Rollercoaster ride from virtual reality to real friends
Expecting to give birth last September, 50 women shared their pregnancy online – then finally met up
Aisling Flanagan with her son, Tom. Photograph: Brenda Fitzsimons
A gathering of the September Mums group in the Green Isle Hotel, Naas Road, Dublin. Photograph: Brenda Fitzsimons
Gwen Reil with her son, Sam, from Waterford. Photograph: Brenda Fitzsimons
Sarah O’Connor with Joni from north Tipperary. Photograph: Brenda Fitzsimons
Just over a year ago they were a bunch of strangers, scattered around Ireland and abroad, with one thing in common: they were all women expecting babies in September 2013.
Now it is as if they have been friends for life. Sitting chatting in a Dublin hotel, babes in arms, they are at ease in each others’ company. They have shared a life-changing journey and told each other things along the way that they may not have shared with anybody else; not even their partners.
They are mothers of their time, using the internet to bond, but then successfully converting “virtual” friendships into real life. At their latest meet-up, it’s astonishing to see a whole host of babies, all aged about five months, gathered in one place.
Not yet crawling, they sit and lie on baby mats, mildly curious about each other, but mostly keeping a close eye on their mothers.
The “September Mums” found each other on the parenting forum Rollercoaster after their BFPs (positive pregnancy tests in online speak). At that stage, many of them would not have disclosed their news to anyone other than their partners, so here was an outlet for niggling concerns, seeking information and a sense of sisterly camaraderie.
Trish Hennessy, who was pregnant with her second child, remembers tentatively putting her first post on the Mums2Be thread and seeing a flood of well-wishers commenting in reply.
“Happy, welcoming strangers sharing my excitement – instantly I was hooked.”
But then, as early miscarriages took their toll, she felt her happiness could be cut short at any moment. Her joy at seeing a flicker of life on her first scan was tempered with sadness for those who were not so lucky.
The group consolidated into 50 committed members when, in a big leap of faith last April, they moved from the anonymity of Rollercoaster to posting under their own names as a private Facebook group. But the loss of another baby, in the second trimester, had them all holding their breath once more.
“Over the months we bonded over chats about swollen ankles, back pain, heartburn and all other pregnancy-related moans,” says Hennessy, who lives in Greystones, Co Wicklow. They started to post photos of their growing bumps every Friday, as they waddled through one of the hottest summers for decades.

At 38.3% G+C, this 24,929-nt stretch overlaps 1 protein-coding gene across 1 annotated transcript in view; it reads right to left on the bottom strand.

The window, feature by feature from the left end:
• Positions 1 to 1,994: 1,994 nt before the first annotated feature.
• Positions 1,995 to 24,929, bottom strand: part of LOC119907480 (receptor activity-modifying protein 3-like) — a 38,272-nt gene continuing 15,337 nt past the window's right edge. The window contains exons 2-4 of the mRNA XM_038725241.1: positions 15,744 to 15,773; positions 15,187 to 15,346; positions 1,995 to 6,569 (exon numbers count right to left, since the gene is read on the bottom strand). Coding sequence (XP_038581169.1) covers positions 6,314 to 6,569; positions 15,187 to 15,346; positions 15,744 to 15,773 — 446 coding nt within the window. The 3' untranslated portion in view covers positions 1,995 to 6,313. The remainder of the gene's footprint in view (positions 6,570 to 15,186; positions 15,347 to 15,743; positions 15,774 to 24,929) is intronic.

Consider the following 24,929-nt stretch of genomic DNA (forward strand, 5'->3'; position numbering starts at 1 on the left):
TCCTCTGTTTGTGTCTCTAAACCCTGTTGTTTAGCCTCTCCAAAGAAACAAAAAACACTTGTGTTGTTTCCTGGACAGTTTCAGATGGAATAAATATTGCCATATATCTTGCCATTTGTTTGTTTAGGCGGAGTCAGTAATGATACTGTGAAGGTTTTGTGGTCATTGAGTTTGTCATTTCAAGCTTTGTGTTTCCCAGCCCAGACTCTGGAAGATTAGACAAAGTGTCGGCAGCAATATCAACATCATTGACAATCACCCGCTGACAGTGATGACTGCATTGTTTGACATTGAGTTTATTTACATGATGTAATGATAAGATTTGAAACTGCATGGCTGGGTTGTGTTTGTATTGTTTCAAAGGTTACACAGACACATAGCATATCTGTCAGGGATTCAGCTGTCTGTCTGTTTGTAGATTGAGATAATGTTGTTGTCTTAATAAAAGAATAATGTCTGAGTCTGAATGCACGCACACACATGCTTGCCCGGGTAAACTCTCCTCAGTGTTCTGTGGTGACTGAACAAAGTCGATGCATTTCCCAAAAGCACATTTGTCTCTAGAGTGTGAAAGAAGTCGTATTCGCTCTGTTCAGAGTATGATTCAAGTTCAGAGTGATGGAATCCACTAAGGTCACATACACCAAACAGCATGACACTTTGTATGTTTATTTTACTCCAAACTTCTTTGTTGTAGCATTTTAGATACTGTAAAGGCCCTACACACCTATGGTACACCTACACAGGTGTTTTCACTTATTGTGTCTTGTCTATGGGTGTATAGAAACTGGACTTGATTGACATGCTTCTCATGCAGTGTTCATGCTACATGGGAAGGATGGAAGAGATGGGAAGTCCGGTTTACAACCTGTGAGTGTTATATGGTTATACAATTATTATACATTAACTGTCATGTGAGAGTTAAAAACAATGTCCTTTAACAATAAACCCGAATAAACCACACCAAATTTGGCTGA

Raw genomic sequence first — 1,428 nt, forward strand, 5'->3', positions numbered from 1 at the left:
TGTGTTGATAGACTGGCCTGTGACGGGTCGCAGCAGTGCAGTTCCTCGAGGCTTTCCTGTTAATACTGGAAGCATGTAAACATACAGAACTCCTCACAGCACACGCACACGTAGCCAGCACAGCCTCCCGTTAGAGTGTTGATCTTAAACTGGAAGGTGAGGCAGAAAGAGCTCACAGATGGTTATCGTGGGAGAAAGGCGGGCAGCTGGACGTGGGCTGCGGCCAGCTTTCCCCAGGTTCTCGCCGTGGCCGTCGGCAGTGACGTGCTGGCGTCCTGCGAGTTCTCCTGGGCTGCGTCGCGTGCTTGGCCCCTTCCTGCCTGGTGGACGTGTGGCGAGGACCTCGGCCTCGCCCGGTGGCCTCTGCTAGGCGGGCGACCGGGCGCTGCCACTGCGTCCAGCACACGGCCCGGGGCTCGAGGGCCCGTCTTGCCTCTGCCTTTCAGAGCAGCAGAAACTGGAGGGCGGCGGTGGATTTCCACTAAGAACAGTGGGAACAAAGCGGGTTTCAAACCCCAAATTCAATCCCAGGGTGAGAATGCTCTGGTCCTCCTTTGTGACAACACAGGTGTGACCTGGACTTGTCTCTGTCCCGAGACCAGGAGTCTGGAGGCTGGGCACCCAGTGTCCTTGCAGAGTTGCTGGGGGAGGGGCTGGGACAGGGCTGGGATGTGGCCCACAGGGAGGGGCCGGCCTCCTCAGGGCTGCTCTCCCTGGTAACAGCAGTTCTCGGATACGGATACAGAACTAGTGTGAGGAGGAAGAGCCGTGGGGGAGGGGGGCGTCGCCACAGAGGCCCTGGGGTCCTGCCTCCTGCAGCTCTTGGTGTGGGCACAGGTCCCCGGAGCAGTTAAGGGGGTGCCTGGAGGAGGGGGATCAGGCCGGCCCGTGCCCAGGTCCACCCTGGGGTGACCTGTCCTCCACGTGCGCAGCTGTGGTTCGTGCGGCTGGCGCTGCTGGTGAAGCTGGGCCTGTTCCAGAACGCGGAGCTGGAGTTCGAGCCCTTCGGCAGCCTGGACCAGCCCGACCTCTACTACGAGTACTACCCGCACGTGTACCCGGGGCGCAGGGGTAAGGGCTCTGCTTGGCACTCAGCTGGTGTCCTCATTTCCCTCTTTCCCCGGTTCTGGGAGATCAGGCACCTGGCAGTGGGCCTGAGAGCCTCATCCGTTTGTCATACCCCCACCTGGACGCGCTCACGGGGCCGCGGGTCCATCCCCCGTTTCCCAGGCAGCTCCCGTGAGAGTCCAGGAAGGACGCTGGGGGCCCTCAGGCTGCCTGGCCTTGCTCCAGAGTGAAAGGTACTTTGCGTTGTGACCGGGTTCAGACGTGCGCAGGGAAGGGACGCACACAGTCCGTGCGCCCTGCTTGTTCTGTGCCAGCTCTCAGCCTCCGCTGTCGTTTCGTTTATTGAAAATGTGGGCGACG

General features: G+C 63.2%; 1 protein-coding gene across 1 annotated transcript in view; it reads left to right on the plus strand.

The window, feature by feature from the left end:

The premature arrival of baby Sam (see below) in August sent a shockwave through the group. Hennessy recalls immediately packing her bag for the hospital and thinking, “OMG . . . we are all going to have babies now.”
As a trainee midwife, Ciara Keogh of Moycullen, Co Galway, became the “go-to” person in the group for queries about aches and pains and whether they might be the first signs of labour. And Hennessy started up a “labour watch” as their time came:
at one point, four were born together.
Four babies hung on until early October but, between them, these 49 women delivered 51 healthy babies – 30 girls and 21 boys – including two sets of twins.
One baby, Ruadhán Phelan, has had health problems and, weighing just 4kg, is noticeably smaller than those around him who are nearly double his weight.
His mother, Reena Cole, who lives in north Tipperary, had been determined to breastfeed him as that hadn’t worked out with her older two children. So when he was slow to gain weight, she put it down to his being breastfed.
But, even after supplementing breast with formula as advised, he still struggled and she was shocked to be told he was “severely malnourished” when he was hospitalised in Limerick for nine days in January.
He has since been diagnosed as allergic to cow’s milk and, after being switched to a hydrolyzed formula, he seems to be doing all right, says Cole, who has got huge support from the other mothers, not only online but also through the practical gesture of a huge hamper they sent when Ruadhán was in hospital.
Since the births, the group’s preoccupations have moved on. Weaning is a hot topic as they approach six months. The way they progress through these same stages of motherhood together is the defining strength of the group.
As cyberpsychologist Dr Gráinne Kirwan of IADT Dún Laoghaire points out, what would be the chances of knowing even one person in real life who is due to give birth at the same time as you?
Even if you did know someone, she would probably be keeping it to herself in the early weeks, when these women started to meet online.
Kirwan sees this group as an example of the internet at its best. In the early stages of pregnancy they could become each other’s sounding board, giving them “a wonderful sense of cohesion”.
For once they have reaped positive benefits from the known “disinhibition effect” of online communication, which is more often observed at its toxic worst in cyberbullying.
However, undoubtedly the September Mums have struck lucky with the mix of personalities. They talk, almost with a sense of incredulity, about the absence of judgment, competitiveness or bitchiness within their circle. It helps that there are enough of them to cover a wide range of choices and experiences.